A look at what’s simmerin’ on the shelves this month.
Hello end of spring! These days, the weather is more warm than not, my container herb gardens are taking off, and the vegetable plots are about to do the same! It’s the time of year where being prepared with a dozen different ways to cook zucchini can be a lifesaver. (Am I right? SO. MUCH. ZUCCHINI. COMING.) In the May roundup, I enjoyed perusing cookbooks and food-related books with different, shall we say, spins on cooking. Yes, there are plenty of seasonal recipes — including for zucchini (yay!) — but also a few surprises. Let’s take a peek!
A Girl and Her Greens: Hearty Meals from the Garden by April Bloomfield (HarperCollins).April Bloomfield owns Michelin-starred restaurants, she was awarded a 2014 James Beard award for “Best Chef,” and (as if those weren’t enough) she was nominated for an Emmy for cohosting Mind of a Chef on PBS. So, it’s no surprise to me that Bloomfield’s cookbook, A Girl and Her Greens, is a complete delight to read. The introduction guides you through her childhood in England (a fact that then made me read the rest of her cookbook with a British accent — straight away), where she learned — despite not living in the rural countryside — how not to cook vegetables, which, in her working-class house, were often overcooked and not fresh. Instead, Bloomfield found appreciation for fresh veg by way of her grandparents, and leads us through those memories, followed by her take on a proper farmers’ market visit. And that’s just the first quarter of the book. The rest of the space is devoted to recipes with clean and simple photography and fun little blurbs from Bloomfield with tips, tricks, and “why this or why that?” Mushroom Pie with Swiss Chard made with heavy cream and crème fraîche? YES.
The Big Jones Cookbook by Paul Fehribach (University of Chicago Press). Paul Fehribach may hail from the Midwest, but that doesn’t stop him from being a regional Southern cooking expert and taking the time to teach us a thing or two about it. The Big Jones Cookbook has recipes divided by geography. I happen to love this, because as we all know, preparations vary greatly depending on whether you’re in the coastal Low Country of South Carolina and Georgia, south Louisiana, or the Delta. With a little history and a lot of recipes, Fehribach takes you through regional cuisine that’s not only mouthwatering, but also easy to pull together (the “equipment needed” for each recipe helps). Check out his recipe for Bourbon and Brown Sugar Mustard on page 239; it looks delicious!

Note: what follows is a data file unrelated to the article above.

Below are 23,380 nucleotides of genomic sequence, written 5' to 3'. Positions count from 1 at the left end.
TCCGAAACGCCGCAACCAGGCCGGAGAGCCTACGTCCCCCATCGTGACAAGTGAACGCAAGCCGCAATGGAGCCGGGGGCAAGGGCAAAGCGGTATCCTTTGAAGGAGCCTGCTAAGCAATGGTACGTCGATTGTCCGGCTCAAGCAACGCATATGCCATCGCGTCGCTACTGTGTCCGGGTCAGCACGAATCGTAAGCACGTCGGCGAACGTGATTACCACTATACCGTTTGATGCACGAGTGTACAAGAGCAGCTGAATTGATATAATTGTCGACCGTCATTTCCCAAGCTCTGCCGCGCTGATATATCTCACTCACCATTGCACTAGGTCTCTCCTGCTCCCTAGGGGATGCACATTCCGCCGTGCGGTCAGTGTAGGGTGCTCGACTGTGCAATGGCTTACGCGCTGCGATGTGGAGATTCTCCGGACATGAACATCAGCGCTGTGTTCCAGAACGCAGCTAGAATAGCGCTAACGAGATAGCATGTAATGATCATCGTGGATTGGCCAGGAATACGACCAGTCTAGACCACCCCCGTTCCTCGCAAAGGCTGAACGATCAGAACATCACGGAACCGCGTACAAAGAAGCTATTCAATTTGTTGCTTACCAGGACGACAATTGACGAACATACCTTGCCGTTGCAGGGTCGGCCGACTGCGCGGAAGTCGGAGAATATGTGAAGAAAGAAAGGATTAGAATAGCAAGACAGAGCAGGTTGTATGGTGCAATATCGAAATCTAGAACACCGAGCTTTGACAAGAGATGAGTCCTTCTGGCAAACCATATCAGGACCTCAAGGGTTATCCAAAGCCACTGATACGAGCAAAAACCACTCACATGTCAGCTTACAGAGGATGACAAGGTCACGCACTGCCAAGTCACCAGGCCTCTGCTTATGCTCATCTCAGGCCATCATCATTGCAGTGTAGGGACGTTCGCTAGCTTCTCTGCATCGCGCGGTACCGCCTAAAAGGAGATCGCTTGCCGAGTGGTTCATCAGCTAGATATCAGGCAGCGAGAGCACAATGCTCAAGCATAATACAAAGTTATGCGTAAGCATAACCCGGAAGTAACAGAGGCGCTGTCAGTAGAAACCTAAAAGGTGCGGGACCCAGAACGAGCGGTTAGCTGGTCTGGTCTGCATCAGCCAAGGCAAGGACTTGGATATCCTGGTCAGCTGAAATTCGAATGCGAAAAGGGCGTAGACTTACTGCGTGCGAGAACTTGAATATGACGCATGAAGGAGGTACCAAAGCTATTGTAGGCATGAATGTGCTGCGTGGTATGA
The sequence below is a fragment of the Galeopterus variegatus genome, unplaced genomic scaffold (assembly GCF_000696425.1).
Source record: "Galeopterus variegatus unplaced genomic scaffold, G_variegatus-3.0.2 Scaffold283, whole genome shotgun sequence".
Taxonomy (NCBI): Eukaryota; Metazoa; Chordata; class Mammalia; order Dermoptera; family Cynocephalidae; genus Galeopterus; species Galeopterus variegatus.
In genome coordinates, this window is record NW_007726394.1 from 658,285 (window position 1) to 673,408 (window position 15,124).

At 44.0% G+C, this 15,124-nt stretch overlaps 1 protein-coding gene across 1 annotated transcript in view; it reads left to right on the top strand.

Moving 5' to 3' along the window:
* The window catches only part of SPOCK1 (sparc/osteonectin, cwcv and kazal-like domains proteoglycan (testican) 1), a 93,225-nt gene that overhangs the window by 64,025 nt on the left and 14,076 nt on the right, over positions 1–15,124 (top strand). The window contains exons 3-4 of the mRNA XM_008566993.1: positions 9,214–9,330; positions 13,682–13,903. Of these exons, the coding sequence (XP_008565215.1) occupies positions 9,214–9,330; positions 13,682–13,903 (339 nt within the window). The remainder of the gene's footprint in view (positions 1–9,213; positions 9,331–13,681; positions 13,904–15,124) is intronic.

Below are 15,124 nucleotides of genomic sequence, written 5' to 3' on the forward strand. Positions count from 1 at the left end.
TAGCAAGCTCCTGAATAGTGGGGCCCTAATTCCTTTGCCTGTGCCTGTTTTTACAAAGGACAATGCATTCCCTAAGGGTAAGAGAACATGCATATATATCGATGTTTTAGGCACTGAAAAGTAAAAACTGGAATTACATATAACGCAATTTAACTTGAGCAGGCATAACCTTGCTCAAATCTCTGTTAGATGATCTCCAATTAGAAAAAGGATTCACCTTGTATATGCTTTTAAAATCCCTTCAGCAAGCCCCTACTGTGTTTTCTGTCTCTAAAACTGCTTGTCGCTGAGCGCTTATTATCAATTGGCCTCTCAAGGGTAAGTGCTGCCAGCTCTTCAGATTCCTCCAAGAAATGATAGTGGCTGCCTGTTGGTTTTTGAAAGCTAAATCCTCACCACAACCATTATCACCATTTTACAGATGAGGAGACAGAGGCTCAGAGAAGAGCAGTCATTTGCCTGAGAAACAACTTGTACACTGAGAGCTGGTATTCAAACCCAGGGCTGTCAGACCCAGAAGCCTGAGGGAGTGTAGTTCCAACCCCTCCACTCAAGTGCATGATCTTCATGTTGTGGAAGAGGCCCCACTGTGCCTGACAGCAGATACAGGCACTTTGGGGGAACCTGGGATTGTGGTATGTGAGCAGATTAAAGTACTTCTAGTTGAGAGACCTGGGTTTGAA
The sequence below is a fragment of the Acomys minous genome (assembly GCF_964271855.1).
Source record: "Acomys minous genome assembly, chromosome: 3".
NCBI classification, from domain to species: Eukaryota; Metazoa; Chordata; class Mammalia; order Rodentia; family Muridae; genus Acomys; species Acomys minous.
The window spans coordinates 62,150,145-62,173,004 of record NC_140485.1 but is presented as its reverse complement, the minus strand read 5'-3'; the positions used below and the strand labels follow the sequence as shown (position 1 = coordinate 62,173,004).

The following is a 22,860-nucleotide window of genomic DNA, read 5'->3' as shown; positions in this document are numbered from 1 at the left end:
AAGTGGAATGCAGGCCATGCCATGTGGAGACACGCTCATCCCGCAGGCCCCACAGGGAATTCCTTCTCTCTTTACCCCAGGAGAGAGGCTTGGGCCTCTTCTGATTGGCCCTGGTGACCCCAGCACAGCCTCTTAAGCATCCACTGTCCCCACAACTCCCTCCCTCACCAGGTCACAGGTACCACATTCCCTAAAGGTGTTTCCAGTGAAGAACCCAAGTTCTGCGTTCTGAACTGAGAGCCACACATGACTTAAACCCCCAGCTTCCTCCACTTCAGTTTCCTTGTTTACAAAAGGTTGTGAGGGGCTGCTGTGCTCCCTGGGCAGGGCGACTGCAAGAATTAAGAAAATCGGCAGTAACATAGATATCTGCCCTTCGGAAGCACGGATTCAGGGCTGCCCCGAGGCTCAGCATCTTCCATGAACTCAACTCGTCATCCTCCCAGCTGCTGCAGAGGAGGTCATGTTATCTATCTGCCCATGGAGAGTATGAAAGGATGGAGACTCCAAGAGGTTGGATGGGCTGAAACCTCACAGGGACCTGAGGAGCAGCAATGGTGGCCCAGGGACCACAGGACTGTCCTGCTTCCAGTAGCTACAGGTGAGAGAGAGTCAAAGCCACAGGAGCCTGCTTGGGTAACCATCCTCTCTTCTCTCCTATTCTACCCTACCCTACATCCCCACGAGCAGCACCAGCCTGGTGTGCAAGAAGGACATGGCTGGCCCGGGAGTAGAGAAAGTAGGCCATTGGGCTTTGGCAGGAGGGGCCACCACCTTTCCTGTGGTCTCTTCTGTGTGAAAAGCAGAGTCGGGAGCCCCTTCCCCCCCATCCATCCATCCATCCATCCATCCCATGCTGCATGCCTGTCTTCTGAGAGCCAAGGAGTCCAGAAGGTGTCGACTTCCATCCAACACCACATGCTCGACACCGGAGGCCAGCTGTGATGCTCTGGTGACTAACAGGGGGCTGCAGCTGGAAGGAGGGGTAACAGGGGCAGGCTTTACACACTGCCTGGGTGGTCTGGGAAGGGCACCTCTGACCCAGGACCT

Edible Memory: The Lure of Heirloom Tomatoes & Other Forgotten Foods by Jennifer A. Jordan (University of Chicago Press). Jennifer Jordan spins a tale of forgotten foods in Edible Memory. It’s not a cookbook, though reading Jordan wax nostalgic about heirloom tomatoes and other “antiques of the food world” certainly make you want to head to the nearest farmers’ market; fill your reusable shopping bag with cosmic purple carrots, Chioggia beets, and pink pearl apples; and then head right home to cook a feast. I’m a fan!
Everyday Vegetarian: 365 Days of Healthy Seasonal Recipes by Jane Hughes (St. Martin’s Press). Even though the title may lead you to believe so, Everyday Vegetarian isn’t intended to be focused solely on vegetarians. Sure, meat recipes are absent; however, Hughes believes the cookbook will inspire carnivores and omnivores alike to add more fruits and veggies to their daily dining routine. The layout of Everyday Vegetarian is matter-of-fact: one section for each season that includes examples (with photos) of seasonal produce, simple and straightforward numbered recipes (365, to be exact), the letter “V” circled in green to denote vegan recipes, and a handy flap on the front cover that acts as a page marker. Beans Bourguignon! Who knew?
FUDS: A complete Encyclofoodia by Kelly Hudon, Dan Klein, and Arthur Meyer (Bloomsbury USA). “Foreword by Mario Batali” is proudly labeled right at the top of FUDS, something that’s likely to catch the eye of any foodie. That’s pretty smart on the Mizretti Brothers’ part! Or, as the unassuming little asterisk on the cover after “Brothers” points out, it’s actually by Kelly Hudson, Dan Klein, and Arthur Meyer. Clever, those three. Moving along, this “complete encyclofoodia” pokes fun at the foodie world in a way that made me chuckle more than a few times. Sure, you’ll find recipes in this “cookbook,” but I’m not sure you’ll ever actually want to make them — unless the sound of Devil’s Meatcup Christened with a Side of Grayed Chicken Spikes whets your appetite. I’ll leave you with this: If Mario Batalli’s brilliantly snarky foreword doesn’t leave you wanting more, perhaps the promise of “How to Get Someone to Shut Up about Their Vegetable Garden” will. (Snicker.)
Liza Hawkins is a self-proclaimed #wordnerd who loves getting sucked into whimsical novels and epic movies, frequently flying under the coolness radar with her laidback, practical attitude toward life. A foodie at heart, she relishes the chance to both cook and eat. (She's not picky.) She’s on the hunt for the perfect mojito, inspiration for a third tattoo, and world peace. You can also find Liza sharpening her knives over at (a)Musing Foodie.